Pseudo-Culture or True Human Culture?
by Eric Jacobson
Idealism is strong when it comes to one’s own child. No parent wants to see their child become a slave to the money making mass media machine. Even those who are themselves addicted to the products of this machine will try to keep it from their children for as long as possible. Not only is it an expensive habit for a parent to maintain, but it also tends to lead to stagnation in materialism at best, and moral degradation at worst. This is not to say that all modern cultural expressions are evil. However, due to several factors there is a great likelihood that these new expressions will become a crudifying influence once they are internalized in a child’s mind, hence deemed “pseudo-culture” by the author of Neohumanism.
Here are three primary reasons why so much modern expression falls into the pseudo-culture category.
1) The priority is to make money. Content is owned by profit making corporations. Since the content of music, movies, television, books, fashion, etc., is primarily valued for its money making power, the long term effect of that content upon a child’s psychology, or upon society as a whole, is not a determining factor in what gets chosen for publication and distribution.
2) Human mind moves more quickly down than up—down being towards animal instinct gratification, toward the basest of impulses; up being towards human self-realization, towards the subtlest ideas and states of consciousness. This is related to point number one. In order to meet the primary goal, the quickest path is chosen—titillation.
3) Those artists with great subtlety of ideation and expression face such enormous odds stacked against them in today’s society that most cannot survive as artists. Hence, cultural vitality is left in the hands of those who do not have the character or insight to lead humanity forward. As you can see, this is also a clear outgrowth of point number one.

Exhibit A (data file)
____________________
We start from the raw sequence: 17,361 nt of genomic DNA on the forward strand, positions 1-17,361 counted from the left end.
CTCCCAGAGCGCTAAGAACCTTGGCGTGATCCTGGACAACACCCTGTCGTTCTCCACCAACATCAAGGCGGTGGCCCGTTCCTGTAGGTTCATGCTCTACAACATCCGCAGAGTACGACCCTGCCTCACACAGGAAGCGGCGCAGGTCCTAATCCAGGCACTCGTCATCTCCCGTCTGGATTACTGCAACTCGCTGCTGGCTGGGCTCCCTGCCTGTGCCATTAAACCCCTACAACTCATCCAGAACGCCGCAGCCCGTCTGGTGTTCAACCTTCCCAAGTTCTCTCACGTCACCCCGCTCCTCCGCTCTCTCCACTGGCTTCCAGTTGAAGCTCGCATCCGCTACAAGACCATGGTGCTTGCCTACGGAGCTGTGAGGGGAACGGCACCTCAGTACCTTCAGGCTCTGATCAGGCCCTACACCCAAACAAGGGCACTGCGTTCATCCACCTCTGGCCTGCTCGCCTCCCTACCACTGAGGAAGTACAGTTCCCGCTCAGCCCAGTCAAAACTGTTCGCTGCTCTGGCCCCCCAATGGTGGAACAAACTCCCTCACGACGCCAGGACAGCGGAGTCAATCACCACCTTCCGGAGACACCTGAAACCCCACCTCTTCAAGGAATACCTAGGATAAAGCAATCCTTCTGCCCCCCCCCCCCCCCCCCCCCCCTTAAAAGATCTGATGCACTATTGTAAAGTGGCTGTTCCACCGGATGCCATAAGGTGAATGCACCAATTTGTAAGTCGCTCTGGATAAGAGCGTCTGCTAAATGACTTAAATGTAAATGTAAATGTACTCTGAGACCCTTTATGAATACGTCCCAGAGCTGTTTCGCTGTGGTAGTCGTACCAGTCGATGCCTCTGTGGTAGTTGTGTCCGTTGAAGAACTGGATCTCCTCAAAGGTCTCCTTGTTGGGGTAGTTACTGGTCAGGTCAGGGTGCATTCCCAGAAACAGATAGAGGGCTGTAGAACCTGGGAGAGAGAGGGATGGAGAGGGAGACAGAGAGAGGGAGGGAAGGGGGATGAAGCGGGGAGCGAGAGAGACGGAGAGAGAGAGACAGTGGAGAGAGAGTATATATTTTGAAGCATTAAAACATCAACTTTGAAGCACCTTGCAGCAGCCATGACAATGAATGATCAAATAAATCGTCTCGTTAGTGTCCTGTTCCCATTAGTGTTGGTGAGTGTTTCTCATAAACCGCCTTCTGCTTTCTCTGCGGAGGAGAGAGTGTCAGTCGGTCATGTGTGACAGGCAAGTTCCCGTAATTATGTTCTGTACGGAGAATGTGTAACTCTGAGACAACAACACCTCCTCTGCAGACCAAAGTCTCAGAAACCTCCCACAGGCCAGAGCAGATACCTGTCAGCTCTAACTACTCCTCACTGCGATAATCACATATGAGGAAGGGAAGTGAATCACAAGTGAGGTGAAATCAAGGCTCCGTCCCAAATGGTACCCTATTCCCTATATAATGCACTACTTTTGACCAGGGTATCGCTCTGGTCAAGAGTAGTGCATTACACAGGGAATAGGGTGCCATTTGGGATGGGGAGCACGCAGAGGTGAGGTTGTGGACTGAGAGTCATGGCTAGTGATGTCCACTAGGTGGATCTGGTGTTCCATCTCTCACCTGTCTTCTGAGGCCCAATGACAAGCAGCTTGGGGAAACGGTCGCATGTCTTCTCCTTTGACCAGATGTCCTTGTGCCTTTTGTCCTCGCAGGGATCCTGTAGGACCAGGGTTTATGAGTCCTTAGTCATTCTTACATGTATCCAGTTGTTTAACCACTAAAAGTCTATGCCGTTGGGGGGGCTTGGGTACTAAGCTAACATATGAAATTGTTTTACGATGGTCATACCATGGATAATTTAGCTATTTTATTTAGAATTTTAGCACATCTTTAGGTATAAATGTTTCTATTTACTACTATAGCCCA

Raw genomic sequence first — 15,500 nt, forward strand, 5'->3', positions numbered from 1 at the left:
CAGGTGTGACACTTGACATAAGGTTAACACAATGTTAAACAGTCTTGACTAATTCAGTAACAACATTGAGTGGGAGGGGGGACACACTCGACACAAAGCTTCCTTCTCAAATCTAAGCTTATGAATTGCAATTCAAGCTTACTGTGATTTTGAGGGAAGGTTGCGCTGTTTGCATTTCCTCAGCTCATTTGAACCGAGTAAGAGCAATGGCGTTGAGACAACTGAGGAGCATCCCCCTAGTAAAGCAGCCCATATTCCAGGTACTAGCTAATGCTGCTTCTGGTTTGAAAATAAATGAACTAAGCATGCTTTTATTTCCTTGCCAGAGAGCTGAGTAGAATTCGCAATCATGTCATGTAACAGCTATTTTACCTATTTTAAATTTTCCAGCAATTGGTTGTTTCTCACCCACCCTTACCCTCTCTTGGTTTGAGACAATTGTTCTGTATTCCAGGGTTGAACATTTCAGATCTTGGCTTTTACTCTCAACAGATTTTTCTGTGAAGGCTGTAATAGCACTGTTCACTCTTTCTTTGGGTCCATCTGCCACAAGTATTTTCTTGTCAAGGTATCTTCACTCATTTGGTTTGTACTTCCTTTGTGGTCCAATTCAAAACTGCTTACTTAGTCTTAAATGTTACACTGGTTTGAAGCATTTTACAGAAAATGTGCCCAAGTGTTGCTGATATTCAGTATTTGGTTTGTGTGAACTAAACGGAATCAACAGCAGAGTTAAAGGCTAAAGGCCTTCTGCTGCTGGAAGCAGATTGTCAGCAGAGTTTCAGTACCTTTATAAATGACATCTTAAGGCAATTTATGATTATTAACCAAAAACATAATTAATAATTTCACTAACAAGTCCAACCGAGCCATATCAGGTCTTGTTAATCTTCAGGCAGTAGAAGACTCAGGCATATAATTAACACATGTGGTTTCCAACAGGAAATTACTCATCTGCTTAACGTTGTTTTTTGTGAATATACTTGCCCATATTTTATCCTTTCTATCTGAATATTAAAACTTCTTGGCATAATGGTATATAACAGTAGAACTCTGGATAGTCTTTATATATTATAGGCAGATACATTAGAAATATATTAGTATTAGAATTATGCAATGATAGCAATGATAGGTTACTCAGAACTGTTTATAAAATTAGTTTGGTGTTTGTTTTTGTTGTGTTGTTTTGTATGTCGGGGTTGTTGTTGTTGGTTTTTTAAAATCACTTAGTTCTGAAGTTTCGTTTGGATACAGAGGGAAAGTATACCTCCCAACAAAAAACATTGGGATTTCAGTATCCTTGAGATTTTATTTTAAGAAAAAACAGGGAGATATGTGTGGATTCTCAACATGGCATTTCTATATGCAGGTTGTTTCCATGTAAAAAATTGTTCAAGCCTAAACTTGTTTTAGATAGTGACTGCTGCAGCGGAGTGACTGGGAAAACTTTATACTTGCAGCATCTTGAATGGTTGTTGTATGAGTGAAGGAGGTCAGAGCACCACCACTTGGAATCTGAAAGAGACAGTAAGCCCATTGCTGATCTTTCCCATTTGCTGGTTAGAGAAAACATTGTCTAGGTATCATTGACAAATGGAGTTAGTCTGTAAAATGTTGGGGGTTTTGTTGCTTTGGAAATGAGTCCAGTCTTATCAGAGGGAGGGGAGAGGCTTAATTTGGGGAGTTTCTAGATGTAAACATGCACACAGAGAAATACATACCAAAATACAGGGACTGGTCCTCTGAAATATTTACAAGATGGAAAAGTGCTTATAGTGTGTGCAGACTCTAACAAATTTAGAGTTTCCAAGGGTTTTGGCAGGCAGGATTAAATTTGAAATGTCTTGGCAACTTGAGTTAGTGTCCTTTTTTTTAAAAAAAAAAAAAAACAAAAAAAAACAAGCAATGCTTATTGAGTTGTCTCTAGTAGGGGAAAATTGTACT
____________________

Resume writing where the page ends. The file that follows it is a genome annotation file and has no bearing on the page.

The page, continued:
Here’s where a Neohumanist school steps in. A Neohumanist school must protect the child from pseudo-culture. Protection does not come from banning, as is done in the Steiner schools. Nor does it come from living in the past, as other movements promote. These simply cause a delayed overreaction in the opposite direction. Protection should be proactive—develop a taste for true human culture in the young mind. A taste can be developed by proper exposure and practice!
A Neohumanist school should be a positive place. It should not pulsate with a fear of keeping pseudo-culture out, or in a hatred of it. Rather it should celebrate in the love of joyous expressions of true human culture. It is light that banishes darkness. Therefore, a Neohumanist school should be well-versed in all the local, national, and global examples of true human culture. The focus should be there, not on attacking the pseudo-culture, but on replacing it.
To accomplish this, a Neohumanist school will need an art, music, drama, dance and cultural director. Better five than one if possible! These people are the soul of the school and their selection should be given the highest priority. It is they alone who can sift through the heap of modern culture and find any valuables worth saving. It is they who can pull from the past the great expressions that pass on the history, values and aspirations of its people—and then give those old vibrations new life and vitality in the hands and hearts of today’s youth. It is they alone who can unearth the new true human culture waiting to be discovered and nurtured.